Matt and I were, of course, saddened by this news, and talked a lot about it. We did plenty of reading and research about the subject and found some important information about reducing a pregnancy from triplets to twins.

Carrying three babies to term would more than double a woman’s risk of developing the most severe diseases of pregnancy, such as preeclampsia. The average triplet is born two months premature, significantly raising the risk of disabilities such as cerebral palsy and of lifelong damage to the infant’s lungs, eyes, brain and other organs. By reducing the pregnancy to twins, [there is a] decrease in the risk of severe prematurity. (Washington Post)

We were also able to find medical journal articles, and studies, about reducing triplets to twins.

First trimester multifetal pregnancy reduction can be performed in order to decrease the risk of complications associated with multiple gestations. These complications include extreme prematurity before 32 weeks, low birthweight infants, fetal death in utero, high levels of perinatal mortality, and high levels of perinatal morbidity, which includes cerebral palsy and necrotizing enterocolitis. (European Society of Human Reproduction and Embryology)

What we read led us to believe that our medical team came to the right conclusion.

On top of all that, our gestational surrogate is five feet tall, which makes it obvious that carrying three babies to full term would be impossible. Not only that, but it could put our surrogate’s health at risk as well, from more minor health concerns, to potentially life-threatening complications. Matt and I are so grateful to our surrogate for carrying our children for us–more than we can ever even express–and it only seems right to do everything we can to assure her health, as well as the health of our children.

Matt and I spent a quiet weekend together, sometimes somber and still doing a lot of thinking, but came to a place of acceptance with what our doctors felt was medically necessary. This week we’re working to focus on the fact that we have two healthy babies on the way. We couldn’t be more thrilled about that, and we’re so excited to meet them this spring.


Happy Thanksgiving!

22 Nov

When I was a teenager, I remember making one of those “life goals” lists. One of the items was “Run a marathon before I turn 30.” That list, and that bullet point, stuck with me for years. Since I’m now 29, with the big Three-Oh coming in February 2013, this fall became my last shot to cross that goal off my list.

And, of course, with kids on the way, I had more than one person say to me, “Do it now. Before kids.” Not that it’s impossible to train for a marathon when you have children–hundreds of thousands of parents run marathons every year–but I’m betting it’s a lot easier to train the many hours and miles for a marathon as empty-nest newlyweds than as parents of infants.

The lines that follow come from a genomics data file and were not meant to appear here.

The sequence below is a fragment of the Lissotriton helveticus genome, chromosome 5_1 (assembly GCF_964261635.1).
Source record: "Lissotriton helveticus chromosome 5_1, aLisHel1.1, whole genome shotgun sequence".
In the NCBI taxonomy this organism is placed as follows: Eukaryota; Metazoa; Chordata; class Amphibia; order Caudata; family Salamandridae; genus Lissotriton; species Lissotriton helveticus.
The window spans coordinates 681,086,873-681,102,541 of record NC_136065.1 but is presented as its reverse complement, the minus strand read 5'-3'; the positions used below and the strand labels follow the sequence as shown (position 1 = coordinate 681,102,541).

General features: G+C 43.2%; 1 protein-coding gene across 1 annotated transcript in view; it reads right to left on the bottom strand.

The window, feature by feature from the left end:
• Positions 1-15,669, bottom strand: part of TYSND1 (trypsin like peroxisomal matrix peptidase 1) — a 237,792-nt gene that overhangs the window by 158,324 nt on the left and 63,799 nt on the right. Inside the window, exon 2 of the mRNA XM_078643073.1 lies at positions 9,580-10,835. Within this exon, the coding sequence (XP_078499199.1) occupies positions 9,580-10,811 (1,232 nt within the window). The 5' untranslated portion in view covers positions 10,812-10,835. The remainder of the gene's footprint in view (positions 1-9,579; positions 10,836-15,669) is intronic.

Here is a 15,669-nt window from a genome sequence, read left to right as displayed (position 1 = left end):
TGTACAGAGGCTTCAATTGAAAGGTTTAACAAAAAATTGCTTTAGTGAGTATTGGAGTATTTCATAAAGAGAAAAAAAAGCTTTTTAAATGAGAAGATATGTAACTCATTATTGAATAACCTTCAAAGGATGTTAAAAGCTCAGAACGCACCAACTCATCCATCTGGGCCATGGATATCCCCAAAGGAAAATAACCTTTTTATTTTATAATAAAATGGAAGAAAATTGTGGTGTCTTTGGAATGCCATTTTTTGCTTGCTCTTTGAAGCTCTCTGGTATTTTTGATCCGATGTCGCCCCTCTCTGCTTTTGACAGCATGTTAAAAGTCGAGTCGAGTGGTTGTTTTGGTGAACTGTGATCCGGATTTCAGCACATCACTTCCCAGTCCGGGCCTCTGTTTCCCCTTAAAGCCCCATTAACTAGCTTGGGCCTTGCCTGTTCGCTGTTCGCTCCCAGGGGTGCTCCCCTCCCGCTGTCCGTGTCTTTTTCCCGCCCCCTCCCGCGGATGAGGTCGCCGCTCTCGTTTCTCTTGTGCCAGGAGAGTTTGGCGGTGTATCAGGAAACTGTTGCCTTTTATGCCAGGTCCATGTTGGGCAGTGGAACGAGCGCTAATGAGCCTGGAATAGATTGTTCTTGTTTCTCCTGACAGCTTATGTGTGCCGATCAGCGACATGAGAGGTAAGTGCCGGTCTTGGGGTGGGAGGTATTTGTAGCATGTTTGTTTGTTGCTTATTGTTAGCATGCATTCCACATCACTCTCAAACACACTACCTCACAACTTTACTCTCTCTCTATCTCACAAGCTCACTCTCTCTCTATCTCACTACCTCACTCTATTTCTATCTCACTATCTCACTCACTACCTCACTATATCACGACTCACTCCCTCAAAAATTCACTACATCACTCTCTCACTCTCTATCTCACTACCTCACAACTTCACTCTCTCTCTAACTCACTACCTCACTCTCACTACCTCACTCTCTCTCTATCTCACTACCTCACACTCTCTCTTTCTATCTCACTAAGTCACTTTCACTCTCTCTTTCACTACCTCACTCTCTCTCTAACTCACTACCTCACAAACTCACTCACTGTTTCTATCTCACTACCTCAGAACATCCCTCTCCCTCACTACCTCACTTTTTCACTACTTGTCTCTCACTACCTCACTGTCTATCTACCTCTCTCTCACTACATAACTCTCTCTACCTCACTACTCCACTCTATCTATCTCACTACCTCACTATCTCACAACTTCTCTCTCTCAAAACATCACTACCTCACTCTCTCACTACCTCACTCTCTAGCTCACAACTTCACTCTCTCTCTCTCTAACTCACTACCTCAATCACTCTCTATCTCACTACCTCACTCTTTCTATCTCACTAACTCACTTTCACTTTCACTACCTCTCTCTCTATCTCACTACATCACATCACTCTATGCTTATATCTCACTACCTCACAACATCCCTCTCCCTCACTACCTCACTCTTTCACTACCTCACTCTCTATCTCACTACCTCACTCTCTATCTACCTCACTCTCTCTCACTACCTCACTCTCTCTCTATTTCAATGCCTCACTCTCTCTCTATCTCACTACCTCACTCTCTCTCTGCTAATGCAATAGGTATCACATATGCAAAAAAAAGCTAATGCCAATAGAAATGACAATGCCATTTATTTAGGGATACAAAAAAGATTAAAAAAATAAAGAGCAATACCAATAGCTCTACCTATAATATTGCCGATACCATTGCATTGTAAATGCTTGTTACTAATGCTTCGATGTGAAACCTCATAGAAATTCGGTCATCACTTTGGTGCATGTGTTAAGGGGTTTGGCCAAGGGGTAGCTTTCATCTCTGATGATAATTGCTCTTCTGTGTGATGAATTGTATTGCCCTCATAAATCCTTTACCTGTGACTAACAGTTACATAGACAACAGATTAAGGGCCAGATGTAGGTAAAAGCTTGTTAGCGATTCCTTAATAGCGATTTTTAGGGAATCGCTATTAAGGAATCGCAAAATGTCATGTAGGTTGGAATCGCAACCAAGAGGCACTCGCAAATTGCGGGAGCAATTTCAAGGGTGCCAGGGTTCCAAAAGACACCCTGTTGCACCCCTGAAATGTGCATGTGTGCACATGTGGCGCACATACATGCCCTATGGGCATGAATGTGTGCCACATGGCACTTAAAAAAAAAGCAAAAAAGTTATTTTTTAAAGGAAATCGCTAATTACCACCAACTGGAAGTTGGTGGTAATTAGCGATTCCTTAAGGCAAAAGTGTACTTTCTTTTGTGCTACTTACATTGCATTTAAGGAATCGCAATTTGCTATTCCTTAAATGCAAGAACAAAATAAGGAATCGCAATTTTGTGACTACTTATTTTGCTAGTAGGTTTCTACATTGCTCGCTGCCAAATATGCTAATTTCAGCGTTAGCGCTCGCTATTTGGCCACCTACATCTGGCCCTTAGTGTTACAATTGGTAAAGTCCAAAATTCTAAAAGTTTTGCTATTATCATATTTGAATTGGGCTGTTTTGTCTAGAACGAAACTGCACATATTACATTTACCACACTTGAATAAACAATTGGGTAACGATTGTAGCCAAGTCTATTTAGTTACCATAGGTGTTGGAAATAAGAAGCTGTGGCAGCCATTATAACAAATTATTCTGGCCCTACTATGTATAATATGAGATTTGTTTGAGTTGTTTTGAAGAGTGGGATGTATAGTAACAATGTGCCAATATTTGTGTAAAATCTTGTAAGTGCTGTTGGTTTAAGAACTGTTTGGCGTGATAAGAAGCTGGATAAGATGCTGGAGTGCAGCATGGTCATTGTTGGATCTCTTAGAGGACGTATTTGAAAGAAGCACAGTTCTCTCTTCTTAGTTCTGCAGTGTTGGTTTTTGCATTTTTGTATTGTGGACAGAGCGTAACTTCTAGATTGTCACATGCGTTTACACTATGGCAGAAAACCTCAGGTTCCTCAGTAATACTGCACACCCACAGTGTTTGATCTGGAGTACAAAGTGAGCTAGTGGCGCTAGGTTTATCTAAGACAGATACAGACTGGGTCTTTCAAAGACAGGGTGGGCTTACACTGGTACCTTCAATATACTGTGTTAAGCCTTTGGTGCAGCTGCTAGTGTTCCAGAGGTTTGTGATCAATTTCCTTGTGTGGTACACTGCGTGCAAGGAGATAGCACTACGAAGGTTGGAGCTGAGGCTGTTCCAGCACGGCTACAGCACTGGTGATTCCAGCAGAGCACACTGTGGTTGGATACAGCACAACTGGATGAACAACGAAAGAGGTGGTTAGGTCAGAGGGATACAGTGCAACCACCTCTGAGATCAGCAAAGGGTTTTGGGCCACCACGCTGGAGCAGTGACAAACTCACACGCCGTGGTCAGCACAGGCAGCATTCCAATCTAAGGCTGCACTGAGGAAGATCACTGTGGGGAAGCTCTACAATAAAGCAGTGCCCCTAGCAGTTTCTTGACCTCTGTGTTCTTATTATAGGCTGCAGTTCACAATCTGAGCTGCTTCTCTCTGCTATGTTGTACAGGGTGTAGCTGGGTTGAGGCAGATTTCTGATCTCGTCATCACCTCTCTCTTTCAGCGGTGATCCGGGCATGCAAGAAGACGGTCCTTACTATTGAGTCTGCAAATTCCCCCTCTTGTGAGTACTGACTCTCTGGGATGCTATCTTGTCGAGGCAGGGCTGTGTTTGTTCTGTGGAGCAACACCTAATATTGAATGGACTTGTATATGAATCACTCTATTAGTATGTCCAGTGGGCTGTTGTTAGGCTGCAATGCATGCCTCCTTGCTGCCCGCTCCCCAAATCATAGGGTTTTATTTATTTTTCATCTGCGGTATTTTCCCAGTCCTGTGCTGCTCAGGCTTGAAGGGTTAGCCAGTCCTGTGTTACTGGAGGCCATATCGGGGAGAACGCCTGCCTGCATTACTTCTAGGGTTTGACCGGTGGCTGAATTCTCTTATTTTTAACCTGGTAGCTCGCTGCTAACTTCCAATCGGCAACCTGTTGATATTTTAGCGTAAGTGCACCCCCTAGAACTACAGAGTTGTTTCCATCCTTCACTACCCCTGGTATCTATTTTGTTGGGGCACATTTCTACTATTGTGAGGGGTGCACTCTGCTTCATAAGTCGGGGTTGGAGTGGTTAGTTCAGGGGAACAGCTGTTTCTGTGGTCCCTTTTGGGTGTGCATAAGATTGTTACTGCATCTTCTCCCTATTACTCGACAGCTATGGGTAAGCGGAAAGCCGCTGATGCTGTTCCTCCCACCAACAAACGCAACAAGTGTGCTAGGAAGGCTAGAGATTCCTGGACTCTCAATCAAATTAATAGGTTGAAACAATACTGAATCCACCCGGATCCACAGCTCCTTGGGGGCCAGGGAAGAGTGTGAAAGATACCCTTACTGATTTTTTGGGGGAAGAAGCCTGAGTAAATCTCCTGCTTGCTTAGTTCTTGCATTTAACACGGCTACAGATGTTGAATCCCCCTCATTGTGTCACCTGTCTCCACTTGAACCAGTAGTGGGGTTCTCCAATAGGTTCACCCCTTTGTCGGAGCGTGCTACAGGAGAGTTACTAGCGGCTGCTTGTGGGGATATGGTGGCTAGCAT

I spent the last five months training to run a marathon, clocking more than 400 miles during the training process. You can imagine my heartbreak, then, when I got a terrible case of pink eye, and a nasty chest cold, the Friday before the race. I also had a foot injury that had just healed after three weeks of rest, with not a single mile run during those last weeks leading up to the race.

Friends and family asked, “Do you think you’ll still be able to do it?”

Truthfully, I didn’t know. But I put on my best brave face and said I’d be going for it no matter what.

The Friday night before the race I flew to Philadelphia directly from a work trip in Oklahoma City. I spent some time with Matt, and our dog, Butter. My best friend, Josh K, and his boyfriend, Trent, bussed down from New York to root me on at the finish line.

Sunday morning, November 18, was the moment of truth. Josh K knocked on the bathroom door as I pulled on my marathon outfit, long before sunrise. I opened the door. We both laughed.

“Oh no,” he said. “You look terrible.”

“I know!” I said. “Watch what happens when I smile.”

When I did, my red, swollen, itchy right eye closed almost completely. Then my laughter turned to a nasty hacking couch, and I spit up something unmentionable.

I don’t think I’ve ever felt sexier. (Ha.)

But I was determined.

At 7 a.m., when the fog horn sounded and the race began, I hustled off with more than 20,000 fellow runners, some running the full marathon, others the half-marathon.

Four hours, twenty-eight minutes, and five seconds later, I crossed the finish line.

Overjoyed doesn’t even cover how I felt. I was ecstatic. I called Matt and, as we talked, I was so overwhelmed and happy–and just plain relieved–that I cried.

It was an amazing day.